Non-Verbal Behavioral Tip #7. Keep your distance | TravelResearchOnline


Non-Verbal Behavioral Tip #7. Keep your distance

This tip has to do with one’s personal space. You have yours and I have mine. This is not measured by feet or inches. It is determined by one’s own zone of comfort. It is up to you to determine this.

For example, when I am in a bank line, TSA line, grocery store checkout line or any line for that matter, I become uncomfortable when I can feel the person’s breath on my neck or when I turn I rub up against their arm or coat. This is a clear sign to me that someone unknown has entered my personal space without invitation.

At this point in time I have no interest to determine whether the culprit is my type of person or not. I instantly classify them as a creep. (Yep. That is the way it works. Sorry.)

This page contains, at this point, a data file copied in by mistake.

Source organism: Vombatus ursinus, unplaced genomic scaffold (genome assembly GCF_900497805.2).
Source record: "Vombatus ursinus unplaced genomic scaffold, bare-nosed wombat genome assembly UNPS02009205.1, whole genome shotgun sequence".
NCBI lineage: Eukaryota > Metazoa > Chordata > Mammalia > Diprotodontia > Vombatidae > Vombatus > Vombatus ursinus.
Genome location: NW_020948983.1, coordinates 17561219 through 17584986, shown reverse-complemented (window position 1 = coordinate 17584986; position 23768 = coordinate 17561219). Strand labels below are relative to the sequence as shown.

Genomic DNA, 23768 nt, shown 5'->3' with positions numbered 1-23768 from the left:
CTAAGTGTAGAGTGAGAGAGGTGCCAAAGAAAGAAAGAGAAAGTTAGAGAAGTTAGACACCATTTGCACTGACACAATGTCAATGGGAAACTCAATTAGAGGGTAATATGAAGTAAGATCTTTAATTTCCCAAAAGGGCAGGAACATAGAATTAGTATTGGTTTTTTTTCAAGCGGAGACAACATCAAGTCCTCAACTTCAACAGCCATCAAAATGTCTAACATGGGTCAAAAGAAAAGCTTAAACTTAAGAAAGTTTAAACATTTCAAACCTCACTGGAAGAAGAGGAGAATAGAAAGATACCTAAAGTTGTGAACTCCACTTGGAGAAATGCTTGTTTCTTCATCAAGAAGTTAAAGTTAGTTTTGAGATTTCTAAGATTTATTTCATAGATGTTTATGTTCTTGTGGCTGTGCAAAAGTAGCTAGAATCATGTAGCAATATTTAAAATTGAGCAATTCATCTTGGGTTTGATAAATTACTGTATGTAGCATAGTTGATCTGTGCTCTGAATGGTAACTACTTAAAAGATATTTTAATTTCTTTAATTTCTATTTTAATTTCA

Some people don’t think twice about cozying right up on you. When in conversation, they feel no need to apologize when they move in close and go nose to nose with you.

I am not fond of this behavior tactic, and I may even go so far as to call it a flaw. You are not doing yourself a favor when pulling a stunt like this with me.

When talking with people, be aware of your proximity. Some people have no space limitation, while other people require much more personal space in order to feel comfortable. If you take a step toward someone and you notice them start to lean, turn, shift, or step away from you, recognize that you are nearing a danger zone and take a step back. You will probably notice them relax. When this happens, you will know that you have managed the physical proximity effectively.

Mike MarchevMike presents a business-building webinar on the third Thursday of every month sponsored by AmaWaterways. To receive a complimentary invitation send Mike an email with the phrase “AmaWaterways” in the Subject Box. You will also receive a link to the recorded version.

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